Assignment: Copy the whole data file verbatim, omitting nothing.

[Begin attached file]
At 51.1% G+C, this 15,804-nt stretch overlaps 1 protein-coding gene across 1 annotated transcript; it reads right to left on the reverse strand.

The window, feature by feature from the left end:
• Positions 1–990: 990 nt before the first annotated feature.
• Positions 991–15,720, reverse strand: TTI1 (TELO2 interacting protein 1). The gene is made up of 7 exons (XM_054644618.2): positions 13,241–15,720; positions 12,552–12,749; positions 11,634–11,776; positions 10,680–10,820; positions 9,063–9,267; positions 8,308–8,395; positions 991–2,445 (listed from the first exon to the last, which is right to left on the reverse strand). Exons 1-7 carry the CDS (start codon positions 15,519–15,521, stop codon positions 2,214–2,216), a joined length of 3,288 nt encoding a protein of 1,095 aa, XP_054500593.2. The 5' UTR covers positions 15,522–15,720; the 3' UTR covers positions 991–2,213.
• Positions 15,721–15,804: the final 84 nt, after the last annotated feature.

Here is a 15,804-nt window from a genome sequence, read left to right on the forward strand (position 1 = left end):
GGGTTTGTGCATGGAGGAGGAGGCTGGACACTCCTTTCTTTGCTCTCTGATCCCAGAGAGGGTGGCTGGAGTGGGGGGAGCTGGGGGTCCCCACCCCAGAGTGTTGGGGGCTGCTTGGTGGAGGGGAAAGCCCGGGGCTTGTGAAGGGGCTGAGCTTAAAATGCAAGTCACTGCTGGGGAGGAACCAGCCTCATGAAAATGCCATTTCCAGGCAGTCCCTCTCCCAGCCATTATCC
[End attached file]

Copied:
At 51.1% G+C, this 15,804-nt stretch overlaps 1 protein-coding gene across 1 annotated transcript; it reads right to left on the reverse strand.

The window, feature by feature from the left end:
• Positions 1–990: 990 nt before the first annotated feature.
• Positions 991–15,720, reverse strand: TTI1 (TELO2 interacting protein 1). The gene is made up of 7 exons (XM_054644618.2): positions 13,241–15,720; positions 12,552–12,749; positions 11,634–11,776; positions 10,680–10,820; positions 9,063–9,267; positions 8,308–8,395; positions 991–2,445 (listed from the first exon to the last, which is right to left on the reverse strand). Exons 1-7 carry the CDS (start codon positions 15,519–15,521, stop codon positions 2,214–2,216), a joined length of 3,288 nt encoding a protein of 1,095 aa, XP_054500593.2. The 5' UTR covers positions 15,522–15,720; the 3' UTR covers positions 991–2,213.
• Positions 15,721–15,804: the final 84 nt, after the last annotated feature.

Here is a 15,804-nt window from a genome sequence, read left to right on the forward strand (position 1 = left end):
GGGTTTGTGCATGGAGGAGGAGGCTGGACACTCCTTTCTTTGCTCTCTGATCCCAGAGAGGGTGGCTGGAGTGGGGGGAGCTGGGGGTCCCCACCCCAGAGTGTTGGGGGCTGCTTGGTGGAGGGGAAAGCCCGGGGCTTGTGAAGGGGCTGAGCTTAAAATGCAAGTCACTGCTGGGGAGGAACCAGCCTCATGAAAATGCCATTTCCAGGCAGTCCCTCTCCCAGCCATTATCC